Second, there is the danger of falling into the historical fallacy of presentism, in which the past is judged by today's standards and from today's perspective, without reference to the historically available options to the Founding generation. Presentism desensitizes Americans to how shockingly original much of the thinking of the Founding generation was.

A third implication to overlooking conservatism's radical roots is that conservatives lapse into using shorthand words like “republic,” “empire,” “culture,” and “founding principles” in sloppy, ill-defined ways. What really does it mean “to restore the Republic?” (Whose republic do you have in mind -- Cicero's or Montesquieu's or Jefferson's or Hamilton's?) To which principles do you recur? (Those of the older civic republican tradition or those of the more modern commercial republican tradition?)

A True Conservative among the Founders

If you seek a true conservative among America's founders, look no further than John Dickinson, the statesman who steadfastly opposed a total break with London. He possessed political talents equal to those of his more famous colleagues, but because he was not enthusiastic about revolution, he is relegated to the back bench. Few conservatives today grapple with his opposition to revolution. Yet they should. Endowed with the virtue of prudence and enlightened by the lamp of experience, Dickinson posed excellent questions to the other founders in 1776:

(1) Why sign and publish the Declaration of Independence when reconciliation with London might still be possible?
(2) Weren't there still influential friends back in England whom we did not want to alienate?
(3) Are Americans in 13 disparate colonies united enough on key issues to make a coherent argument for independence?
(4) Does anybody think that the Continental army and navy are prepared to duke it out with the most powerful nation on earth? Throughout the autumn of 1776, Washington's army was losing battles and in headlong retreat: the number of men under his command dropped from 19,000 to 5,000.* The military prognosis could not be more bleak.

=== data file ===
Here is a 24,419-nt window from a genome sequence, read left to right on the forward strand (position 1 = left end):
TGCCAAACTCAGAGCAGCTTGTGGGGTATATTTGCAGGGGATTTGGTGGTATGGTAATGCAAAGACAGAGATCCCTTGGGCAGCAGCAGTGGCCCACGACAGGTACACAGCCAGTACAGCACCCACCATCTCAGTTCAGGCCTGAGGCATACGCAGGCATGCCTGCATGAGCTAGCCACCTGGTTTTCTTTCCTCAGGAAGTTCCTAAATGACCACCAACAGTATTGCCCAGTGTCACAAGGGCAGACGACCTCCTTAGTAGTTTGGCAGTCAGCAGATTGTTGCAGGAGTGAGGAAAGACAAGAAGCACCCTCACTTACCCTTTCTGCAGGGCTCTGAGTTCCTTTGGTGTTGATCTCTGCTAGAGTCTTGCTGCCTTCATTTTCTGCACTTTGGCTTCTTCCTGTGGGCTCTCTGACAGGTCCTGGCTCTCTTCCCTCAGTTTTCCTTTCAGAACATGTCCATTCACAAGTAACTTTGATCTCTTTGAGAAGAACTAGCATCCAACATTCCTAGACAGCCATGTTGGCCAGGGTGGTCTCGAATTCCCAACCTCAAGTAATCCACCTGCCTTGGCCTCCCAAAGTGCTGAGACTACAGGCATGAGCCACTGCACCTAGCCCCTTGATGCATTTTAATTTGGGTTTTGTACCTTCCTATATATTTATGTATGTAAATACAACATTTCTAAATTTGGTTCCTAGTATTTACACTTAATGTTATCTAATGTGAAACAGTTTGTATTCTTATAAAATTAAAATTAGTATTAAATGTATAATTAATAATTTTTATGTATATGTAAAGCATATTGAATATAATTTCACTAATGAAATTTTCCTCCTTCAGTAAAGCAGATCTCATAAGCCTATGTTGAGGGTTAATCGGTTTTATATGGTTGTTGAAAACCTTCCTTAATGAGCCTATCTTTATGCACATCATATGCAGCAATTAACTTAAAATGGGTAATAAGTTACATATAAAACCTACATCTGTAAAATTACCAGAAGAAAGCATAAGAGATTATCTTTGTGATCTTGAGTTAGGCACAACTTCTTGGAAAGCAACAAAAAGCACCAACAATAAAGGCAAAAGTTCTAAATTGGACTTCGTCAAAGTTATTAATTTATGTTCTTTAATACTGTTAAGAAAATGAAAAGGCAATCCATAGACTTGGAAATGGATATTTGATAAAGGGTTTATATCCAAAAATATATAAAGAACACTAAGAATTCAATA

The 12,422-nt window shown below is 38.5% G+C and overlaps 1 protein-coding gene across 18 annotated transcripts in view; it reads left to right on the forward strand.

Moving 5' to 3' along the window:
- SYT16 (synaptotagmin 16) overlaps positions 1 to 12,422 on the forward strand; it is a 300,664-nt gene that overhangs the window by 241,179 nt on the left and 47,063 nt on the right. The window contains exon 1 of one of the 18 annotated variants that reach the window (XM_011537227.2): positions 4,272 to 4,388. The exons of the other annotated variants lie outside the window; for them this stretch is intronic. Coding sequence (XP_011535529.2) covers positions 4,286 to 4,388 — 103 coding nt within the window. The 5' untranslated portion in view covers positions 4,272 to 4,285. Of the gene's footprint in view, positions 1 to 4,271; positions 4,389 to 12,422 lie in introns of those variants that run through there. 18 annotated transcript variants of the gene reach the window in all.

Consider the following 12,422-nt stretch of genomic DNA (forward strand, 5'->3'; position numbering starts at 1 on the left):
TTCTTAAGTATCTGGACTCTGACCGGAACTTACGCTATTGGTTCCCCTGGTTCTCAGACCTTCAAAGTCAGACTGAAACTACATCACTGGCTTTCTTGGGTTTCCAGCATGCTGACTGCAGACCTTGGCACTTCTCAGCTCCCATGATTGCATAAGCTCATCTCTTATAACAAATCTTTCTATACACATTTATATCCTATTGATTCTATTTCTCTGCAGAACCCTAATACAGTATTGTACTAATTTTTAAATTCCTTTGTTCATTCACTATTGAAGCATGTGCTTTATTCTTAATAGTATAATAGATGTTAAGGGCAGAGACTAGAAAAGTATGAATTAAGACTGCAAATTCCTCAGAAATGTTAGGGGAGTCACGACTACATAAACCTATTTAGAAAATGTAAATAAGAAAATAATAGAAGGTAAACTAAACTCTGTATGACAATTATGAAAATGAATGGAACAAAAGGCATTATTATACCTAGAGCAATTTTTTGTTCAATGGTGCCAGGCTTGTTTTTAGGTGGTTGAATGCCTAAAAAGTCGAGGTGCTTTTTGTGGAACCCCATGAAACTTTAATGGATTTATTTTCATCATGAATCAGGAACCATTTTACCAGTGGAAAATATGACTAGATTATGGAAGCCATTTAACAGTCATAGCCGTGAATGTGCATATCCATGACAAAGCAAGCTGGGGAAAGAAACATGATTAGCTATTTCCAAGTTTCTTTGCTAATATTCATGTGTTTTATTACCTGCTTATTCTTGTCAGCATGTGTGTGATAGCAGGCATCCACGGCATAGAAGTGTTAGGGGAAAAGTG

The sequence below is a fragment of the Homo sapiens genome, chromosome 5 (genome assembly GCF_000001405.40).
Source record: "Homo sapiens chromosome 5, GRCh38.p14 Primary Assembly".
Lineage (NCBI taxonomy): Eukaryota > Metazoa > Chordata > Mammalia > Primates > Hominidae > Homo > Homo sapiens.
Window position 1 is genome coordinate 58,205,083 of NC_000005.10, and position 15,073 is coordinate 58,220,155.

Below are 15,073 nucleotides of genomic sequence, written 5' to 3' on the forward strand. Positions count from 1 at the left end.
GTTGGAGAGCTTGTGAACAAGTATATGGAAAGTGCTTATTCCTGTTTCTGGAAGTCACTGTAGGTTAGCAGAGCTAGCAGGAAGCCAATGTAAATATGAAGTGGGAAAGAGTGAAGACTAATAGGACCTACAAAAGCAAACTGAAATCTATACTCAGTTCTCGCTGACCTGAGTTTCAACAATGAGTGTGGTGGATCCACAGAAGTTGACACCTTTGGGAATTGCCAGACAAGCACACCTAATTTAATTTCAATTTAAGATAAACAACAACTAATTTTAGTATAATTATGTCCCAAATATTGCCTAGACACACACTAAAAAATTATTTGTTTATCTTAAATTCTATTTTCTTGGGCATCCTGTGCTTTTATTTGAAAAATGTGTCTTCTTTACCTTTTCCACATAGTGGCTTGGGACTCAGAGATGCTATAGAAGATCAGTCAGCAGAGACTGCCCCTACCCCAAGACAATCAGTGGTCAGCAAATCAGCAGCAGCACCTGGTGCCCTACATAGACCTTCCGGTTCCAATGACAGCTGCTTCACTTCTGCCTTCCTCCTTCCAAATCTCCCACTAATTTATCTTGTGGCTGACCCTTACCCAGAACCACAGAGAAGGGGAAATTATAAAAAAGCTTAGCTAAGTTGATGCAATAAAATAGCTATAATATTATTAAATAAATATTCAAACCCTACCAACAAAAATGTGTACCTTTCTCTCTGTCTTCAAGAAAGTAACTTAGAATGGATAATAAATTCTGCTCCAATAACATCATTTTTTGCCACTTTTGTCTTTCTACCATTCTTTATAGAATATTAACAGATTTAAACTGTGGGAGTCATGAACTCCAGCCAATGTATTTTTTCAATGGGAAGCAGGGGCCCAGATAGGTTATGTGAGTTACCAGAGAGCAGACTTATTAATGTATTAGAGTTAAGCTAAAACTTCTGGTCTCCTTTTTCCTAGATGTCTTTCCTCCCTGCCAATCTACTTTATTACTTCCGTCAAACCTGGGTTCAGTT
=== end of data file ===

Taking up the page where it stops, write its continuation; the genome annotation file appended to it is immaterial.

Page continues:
(5) Given the bleak military picture in the autumn of 1776, could Americans assume that France would come to the new republic's assistance?
(6) Would the Americans who wanted the war have the will to prosecute the war to the end?
Good questions, all. Prudent questions enlightened by the experience and wisdom of the species. Yet how many conservatives remember and honor John Dickinson today? Is there irony in the fact that so few do?

Is it not paradoxical that today's conservatives look back to John Adams for their hero, when it was Adams who could not stand the true conservative of the day, John Dickinson?

Imperial Republicans or Republican Imperialists?

Back to the Big Five -- Hamilton, Madison, Washington, Franklin, Jefferson. What all five iconic founders had in common was the ambition to make the United States not just an empire, but the greatest republican empire the world had ever seen. To some degree each agreed with Thomas Paine that the revolution was not a unique regional occurrence, but of universal significance to human destiny.

In some ways, as my good friend Winston Elliott put it after two whiskey sours, these innovative republicans may have been the original neocons. However much populist conservatives draw from this pedigree, the imperial ambitions of America's Founders cannot sit well with conservatives in the tradition of Robert Taft or Russell Kirk. Many cultural conservatives follow in the footsteps of the great Anti-Federalists – George Mason, Patrick Henry, Richard Henry Lee, Edmund Randolph, Mercy Otis Warren, Luther Martin, and others. Do conservatives seek to “restore” their idea of the republic – paradoxically, a republic that never existed?


*Peter C. Mancall, Origins and Ideologies of the American Revolution (Chantilly, VA: Teaching Company, 2006), lecture 26.

An earlier version of this essay appeared, along with a lively discussion thread, in August 2010 at (posted by Winston Elliott).

To learn more, visit

No comments:

Post a Comment